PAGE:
- Inbunden (Hardback)
- Antal sidor
- black and white 42 Tables 36 Line drawings, black and white 30 Halftones black and white
- 36 Line drawings, black and white; 30 Halftones, black and white; 42 Tables, black and white
- 249 x 178 x 36 mm
- Antal komponenter
- 1112 g
Du kanske gillar
Science of Yoga
Can't Hurt Me
The Routledge Companion to Social Media and Politics2749
Social media are now widely used for political protests, campaigns, and communication in developed and developing nations, but available research has not yet paid sufficient attention to experiences beyond the US and UK. This collection tackles this imbalance head-on, compiling cutting-edge research across six continents to provide a comprehensive, global, up-to-date review of recent political uses of social media. Drawing together empirical analyses of the use of social media by political movements and in national and regional elections and referenda, The Routledge Companion to Social Media and Politics presents studies ranging from Anonymous and the Arab Spring to the Greek Aganaktismenoi, and from South Korean presidential elections to the Scottish independence referendum. The book is framed by a selection of keystone theoretical contributions, evaluating and updating existing frameworks for the social media age.
- Skickas inom 10-15 vardagar.
- Gratis frakt inom Sverige över 199 kr för privatpersoner.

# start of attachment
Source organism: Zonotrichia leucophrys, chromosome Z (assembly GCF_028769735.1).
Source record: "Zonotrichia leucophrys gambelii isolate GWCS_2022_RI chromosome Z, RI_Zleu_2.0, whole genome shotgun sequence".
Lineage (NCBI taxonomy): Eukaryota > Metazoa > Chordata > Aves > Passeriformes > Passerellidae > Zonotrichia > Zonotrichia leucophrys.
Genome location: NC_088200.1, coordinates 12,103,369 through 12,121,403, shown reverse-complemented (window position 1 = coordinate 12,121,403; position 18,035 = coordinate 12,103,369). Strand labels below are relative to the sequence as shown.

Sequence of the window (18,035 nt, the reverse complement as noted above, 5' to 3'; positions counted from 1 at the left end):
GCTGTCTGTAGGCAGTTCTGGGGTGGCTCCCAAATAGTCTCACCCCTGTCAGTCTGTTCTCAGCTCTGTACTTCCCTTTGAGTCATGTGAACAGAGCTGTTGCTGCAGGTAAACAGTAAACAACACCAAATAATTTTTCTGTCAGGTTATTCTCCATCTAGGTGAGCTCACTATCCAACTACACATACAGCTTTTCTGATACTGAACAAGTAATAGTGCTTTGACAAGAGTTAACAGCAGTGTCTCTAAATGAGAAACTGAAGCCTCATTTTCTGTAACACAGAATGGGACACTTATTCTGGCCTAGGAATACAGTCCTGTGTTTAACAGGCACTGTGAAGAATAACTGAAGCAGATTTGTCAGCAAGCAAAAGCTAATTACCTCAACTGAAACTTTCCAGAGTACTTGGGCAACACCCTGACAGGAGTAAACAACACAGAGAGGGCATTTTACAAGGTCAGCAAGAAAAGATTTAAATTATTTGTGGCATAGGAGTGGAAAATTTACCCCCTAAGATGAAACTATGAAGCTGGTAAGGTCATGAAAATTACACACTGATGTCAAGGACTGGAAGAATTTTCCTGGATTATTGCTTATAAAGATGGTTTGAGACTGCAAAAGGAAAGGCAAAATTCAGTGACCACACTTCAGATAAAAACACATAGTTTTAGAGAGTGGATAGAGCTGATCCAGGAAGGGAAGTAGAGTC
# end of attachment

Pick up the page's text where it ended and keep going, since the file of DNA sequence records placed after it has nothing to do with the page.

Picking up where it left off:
KundrecensionerHar du läst boken? Sätt ditt betyg »
Fler böcker av författarna
Recensioner i media
"Comprehensive and definitive, this is an outstanding book that provides a panoramic view of politics in an era of social media. From the Mediterranean to East Asia to Oceania, from Scandinavia to sub-Sahara Africa to Latin America, the volume as a whole is truly global, yet with nuanced regional and national analyses in each chapter. Theoretically informed, the research presented here breaks new empirical grounds using latest digital methods. The result is a milestone for our collective understanding of new media technology and comparative politics in the twenty-first century." -Jack Linchuan Qiu, The Chinese University of Hong Kong "This book brings together top scholars from across disciplines and across the globe to examine social media use in a variety of political systems and for distinct purposes. It is required reading for anyone interested in understanding the many ways that digital communication technologies now are used in political life." -Jennifer Stromer-Galley, Syracuse University "The strength of this collection is in its diversity of international and theoretical perspectives, which make it a valuable resource providing a contemporary overview of this quickly expanding area of political communication research." -Caroline Fisher, Australian Journalism Review